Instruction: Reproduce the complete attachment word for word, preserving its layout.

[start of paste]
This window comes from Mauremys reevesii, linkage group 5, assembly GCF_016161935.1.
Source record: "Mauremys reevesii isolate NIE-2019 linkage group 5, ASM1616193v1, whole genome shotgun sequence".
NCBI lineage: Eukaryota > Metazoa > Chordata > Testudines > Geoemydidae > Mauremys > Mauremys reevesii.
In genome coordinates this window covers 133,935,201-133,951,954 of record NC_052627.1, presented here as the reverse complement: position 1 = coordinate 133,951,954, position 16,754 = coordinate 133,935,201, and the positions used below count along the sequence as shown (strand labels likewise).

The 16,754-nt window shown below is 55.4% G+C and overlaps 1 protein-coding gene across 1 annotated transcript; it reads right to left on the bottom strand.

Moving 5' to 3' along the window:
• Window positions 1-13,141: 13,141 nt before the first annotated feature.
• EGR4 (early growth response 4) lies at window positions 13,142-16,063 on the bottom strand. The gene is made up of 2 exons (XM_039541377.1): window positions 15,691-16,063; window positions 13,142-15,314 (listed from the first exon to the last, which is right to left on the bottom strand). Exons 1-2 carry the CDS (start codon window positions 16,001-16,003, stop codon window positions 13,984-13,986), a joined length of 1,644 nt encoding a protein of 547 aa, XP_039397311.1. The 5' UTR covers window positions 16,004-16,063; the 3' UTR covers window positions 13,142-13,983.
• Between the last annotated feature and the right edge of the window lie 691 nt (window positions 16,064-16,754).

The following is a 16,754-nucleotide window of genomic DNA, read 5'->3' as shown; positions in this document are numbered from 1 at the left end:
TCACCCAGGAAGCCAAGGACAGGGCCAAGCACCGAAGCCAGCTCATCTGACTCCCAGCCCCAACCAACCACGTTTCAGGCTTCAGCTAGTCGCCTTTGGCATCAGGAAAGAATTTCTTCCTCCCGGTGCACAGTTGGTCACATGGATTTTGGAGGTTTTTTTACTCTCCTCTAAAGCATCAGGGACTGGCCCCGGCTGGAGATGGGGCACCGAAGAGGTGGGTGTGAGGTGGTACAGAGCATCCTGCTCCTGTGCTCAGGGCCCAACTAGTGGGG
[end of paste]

This window comes from Mauremys reevesii, linkage group 5, assembly GCF_016161935.1.
Source record: "Mauremys reevesii isolate NIE-2019 linkage group 5, ASM1616193v1, whole genome shotgun sequence".
NCBI lineage: Eukaryota > Metazoa > Chordata > Testudines > Geoemydidae > Mauremys > Mauremys reevesii.
In genome coordinates this window covers 133,935,201-133,951,954 of record NC_052627.1, presented here as the reverse complement: position 1 = coordinate 133,951,954, position 16,754 = coordinate 133,935,201, and the positions used below count along the sequence as shown (strand labels likewise).

The 16,754-nt window shown below is 55.4% G+C and overlaps 1 protein-coding gene across 1 annotated transcript; it reads right to left on the bottom strand.

Moving 5' to 3' along the window:
• Window positions 1-13,141: 13,141 nt before the first annotated feature.
• EGR4 (early growth response 4) lies at window positions 13,142-16,063 on the bottom strand. The gene is made up of 2 exons (XM_039541377.1): window positions 15,691-16,063; window positions 13,142-15,314 (listed from the first exon to the last, which is right to left on the bottom strand). Exons 1-2 carry the CDS (start codon window positions 16,001-16,003, stop codon window positions 13,984-13,986), a joined length of 1,644 nt encoding a protein of 547 aa, XP_039397311.1. The 5' UTR covers window positions 16,004-16,063; the 3' UTR covers window positions 13,142-13,983.
• Between the last annotated feature and the right edge of the window lie 691 nt (window positions 16,064-16,754).

The following is a 16,754-nucleotide window of genomic DNA, read 5'->3' as shown; positions in this document are numbered from 1 at the left end:
TCACCCAGGAAGCCAAGGACAGGGCCAAGCACCGAAGCCAGCTCATCTGACTCCCAGCCCCAACCAACCACGTTTCAGGCTTCAGCTAGTCGCCTTTGGCATCAGGAAAGAATTTCTTCCTCCCGGTGCACAGTTGGTCACATGGATTTTGGAGGTTTTTTTACTCTCCTCTAAAGCATCAGGGACTGGCCCCGGCTGGAGATGGGGCACCGAAGAGGTGGGTGTGAGGTGGTACAGAGCATCCTGCTCCTGTGCTCAGGGCCCAACTAGTGGGG